Ipomoea alba, sometimes called the tropical white morning-glory, moonflower or moon vine, is a species of night-blooming morning glory, native to tropical and subtropical regions of North and South America, from Argentina to northern Mexico, Arizona, Florida[3] and the West Indies.[4] Though formerly classified as genus Calonyction, species aculeatum, it is now properly assigned to genus Ipomoea, subgenus Quamoclit, section Calonyction.[5]

Ipomoea alba

Apparently Secure  (NatureServe)[2]
Scientific classification Edit this classification
Kingdom: Plantae
Clade: Tracheophytes
Clade: Angiosperms
Clade: Eudicots
Clade: Asterids
Order: Solanales
Family: Convolvulaceae
Genus: Ipomoea
I. alba
Binomial name
Ipomoea alba

Description edit

Ipomoea alba is a perennial, herbaceous liana growing to a height of 5–30 m (16–98 ft) tall with twining stems. The leaves are entire or three-lobed, 5–15 cm (2.0–5.9 in) long, with a 5–20 cm (2.0–7.9 in) long stem. The flowers are fragrant, white or pink, and large, 8–14 cm (3.1–5.5 in) diameter. The flowers open quickly in the evening and last through the night, remaining open until touched by the morning dew. On overcast days, the blossoms may remain open for longer. The flowers also tend to remain open longer during cool temperatures, which may also cause the segments to snag or tear as they open.

The name moonflower derives from their blooming in the evening and their being round in shape like a full moon.

Historical use edit

A pair of moonflowers newly bloomed
Ipomoea albaMHNT

The Mesoamerican civilizations used the Ipomoea alba morning glory to convert the latex from the Castilla elastica tree to produce bouncing rubber balls. The sulfur in this morning glory served to cross-link the rubber, a process predating Charles Goodyear's discovery of vulcanization by at least 3,000 years.[6]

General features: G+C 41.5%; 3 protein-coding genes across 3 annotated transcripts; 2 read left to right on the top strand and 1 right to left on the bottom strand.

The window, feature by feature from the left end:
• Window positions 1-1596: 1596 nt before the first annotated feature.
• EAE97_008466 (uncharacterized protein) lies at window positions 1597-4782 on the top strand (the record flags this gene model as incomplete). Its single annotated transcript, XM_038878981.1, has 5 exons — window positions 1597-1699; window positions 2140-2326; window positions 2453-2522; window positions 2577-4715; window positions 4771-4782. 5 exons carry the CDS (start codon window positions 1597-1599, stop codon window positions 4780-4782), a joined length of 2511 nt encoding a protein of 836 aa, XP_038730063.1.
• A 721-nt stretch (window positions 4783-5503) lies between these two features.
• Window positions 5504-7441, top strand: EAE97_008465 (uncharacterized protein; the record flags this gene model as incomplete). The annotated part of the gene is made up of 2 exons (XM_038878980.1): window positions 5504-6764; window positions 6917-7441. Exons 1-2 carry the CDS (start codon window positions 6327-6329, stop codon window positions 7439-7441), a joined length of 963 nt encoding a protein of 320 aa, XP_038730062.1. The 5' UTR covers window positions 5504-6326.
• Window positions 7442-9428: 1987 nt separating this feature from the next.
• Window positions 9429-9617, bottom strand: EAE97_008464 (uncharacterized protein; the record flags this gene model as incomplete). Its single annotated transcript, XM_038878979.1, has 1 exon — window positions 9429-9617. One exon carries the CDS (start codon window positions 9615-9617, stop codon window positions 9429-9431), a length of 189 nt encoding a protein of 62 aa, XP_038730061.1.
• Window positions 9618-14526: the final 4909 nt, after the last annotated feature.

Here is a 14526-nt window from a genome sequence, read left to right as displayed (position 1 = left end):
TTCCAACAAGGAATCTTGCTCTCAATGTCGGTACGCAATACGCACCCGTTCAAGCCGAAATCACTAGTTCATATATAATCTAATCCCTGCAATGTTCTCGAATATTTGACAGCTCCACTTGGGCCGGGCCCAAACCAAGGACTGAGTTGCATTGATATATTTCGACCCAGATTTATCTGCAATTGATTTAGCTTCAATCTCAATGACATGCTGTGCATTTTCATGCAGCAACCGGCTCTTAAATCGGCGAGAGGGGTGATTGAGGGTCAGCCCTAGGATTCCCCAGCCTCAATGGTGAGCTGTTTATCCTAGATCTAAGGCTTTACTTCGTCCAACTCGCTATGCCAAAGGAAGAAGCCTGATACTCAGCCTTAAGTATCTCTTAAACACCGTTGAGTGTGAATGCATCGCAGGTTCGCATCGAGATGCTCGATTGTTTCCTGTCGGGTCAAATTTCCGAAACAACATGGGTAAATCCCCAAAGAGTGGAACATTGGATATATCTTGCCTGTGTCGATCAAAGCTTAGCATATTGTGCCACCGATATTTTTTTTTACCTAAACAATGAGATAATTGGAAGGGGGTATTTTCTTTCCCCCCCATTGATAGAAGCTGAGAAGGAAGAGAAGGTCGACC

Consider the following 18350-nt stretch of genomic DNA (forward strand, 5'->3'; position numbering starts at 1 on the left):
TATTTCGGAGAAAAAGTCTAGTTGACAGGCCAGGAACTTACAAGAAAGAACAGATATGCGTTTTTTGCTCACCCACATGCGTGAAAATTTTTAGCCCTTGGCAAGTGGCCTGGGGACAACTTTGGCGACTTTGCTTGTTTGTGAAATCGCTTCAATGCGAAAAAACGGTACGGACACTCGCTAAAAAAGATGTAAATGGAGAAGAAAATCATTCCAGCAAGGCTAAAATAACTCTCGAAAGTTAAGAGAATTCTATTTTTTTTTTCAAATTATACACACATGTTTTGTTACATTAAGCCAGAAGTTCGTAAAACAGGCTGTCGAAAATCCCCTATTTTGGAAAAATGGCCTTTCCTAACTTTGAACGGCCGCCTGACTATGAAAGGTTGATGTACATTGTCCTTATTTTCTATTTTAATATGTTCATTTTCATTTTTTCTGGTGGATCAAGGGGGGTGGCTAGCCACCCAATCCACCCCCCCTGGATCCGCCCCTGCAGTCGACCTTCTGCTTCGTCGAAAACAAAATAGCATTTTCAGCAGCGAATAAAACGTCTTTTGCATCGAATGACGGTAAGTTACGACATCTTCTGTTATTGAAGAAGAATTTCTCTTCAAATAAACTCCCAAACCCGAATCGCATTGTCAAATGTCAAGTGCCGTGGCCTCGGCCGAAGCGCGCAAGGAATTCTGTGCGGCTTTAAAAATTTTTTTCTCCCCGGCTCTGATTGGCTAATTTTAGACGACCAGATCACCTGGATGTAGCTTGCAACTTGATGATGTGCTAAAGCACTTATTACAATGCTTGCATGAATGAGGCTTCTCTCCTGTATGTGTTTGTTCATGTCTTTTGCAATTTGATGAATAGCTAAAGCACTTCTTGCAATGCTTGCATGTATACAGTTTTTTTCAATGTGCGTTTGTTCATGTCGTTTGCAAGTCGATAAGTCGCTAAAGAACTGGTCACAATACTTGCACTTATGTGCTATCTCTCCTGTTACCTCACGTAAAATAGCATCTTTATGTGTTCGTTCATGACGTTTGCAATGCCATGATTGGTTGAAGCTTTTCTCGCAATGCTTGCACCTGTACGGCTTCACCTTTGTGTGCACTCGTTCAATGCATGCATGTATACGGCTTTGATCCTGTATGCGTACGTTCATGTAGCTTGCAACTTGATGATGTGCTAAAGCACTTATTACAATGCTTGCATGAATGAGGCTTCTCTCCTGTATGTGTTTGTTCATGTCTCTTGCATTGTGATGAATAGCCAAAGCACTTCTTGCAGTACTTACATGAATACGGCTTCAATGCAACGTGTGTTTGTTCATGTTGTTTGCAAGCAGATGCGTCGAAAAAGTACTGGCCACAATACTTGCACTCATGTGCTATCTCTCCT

Cultivation edit

The species is widely cultivated as an ornamental plant for its flowers. In areas too cold for winter survival, it can be grown as an annual plant. Since it is of tropical origin, it flowers best under a summer short day photoperiod. Though it can be successfully flowered in the north, its flowering is impaired by excessively long summer days. Thus, it often does not set buds and bloom until early autumn when daylight length is once again near 12 hours. Propagation is usually by seed. The seed resembles a small, brownish nut, and should be nicked with a file and then soaked overnight before planting. In some areas, it is an invasive species which can cause problems in agricultural settings.

References edit

  1. ^ Canteiro, C. (2021). "Ipomoea alba". IUCN Red List of Threatened Species. 2021: e.T126421388A158506713. doi:10.2305/IUCN.UK.2021-1.RLTS.T126421388A158506713.en. Retrieved 18 November 2021.
  2. ^ NatureServe (2024). "Ipomoea alba". Arlington, Virginia. Retrieved 15 February 2024.
  3. ^ And Bly USDA, NRCS (n.d.). "Ipomoea alba". The PLANTS Database (plants.usda.gov). Greensboro, North Carolina: National Plant Data Team. Retrieved 20 May 2015.
  4. ^ Liogier, A.H.; Liogier, H.A.; Martorell, L.F. (2000). Flora of Puerto Rico and Adjacent Islands: A Systematic Synopsis. Ed. de la Universidad. p. 163. ISBN 978-0-8477-0369-2. Archived from the original on 28 July 2022. Retrieved 7 January 2020.
  5. ^ "Ipomoea alba". Germplasm Resources Information Network. Agricultural Research Service, United States Department of Agriculture. Retrieved 17 December 2017.
  6. ^ "Rubber processed in ancient Mesoamerica, MIT researchers find". MIT News. Archived from the original on 2005-04-25. Retrieved 2017-12-08.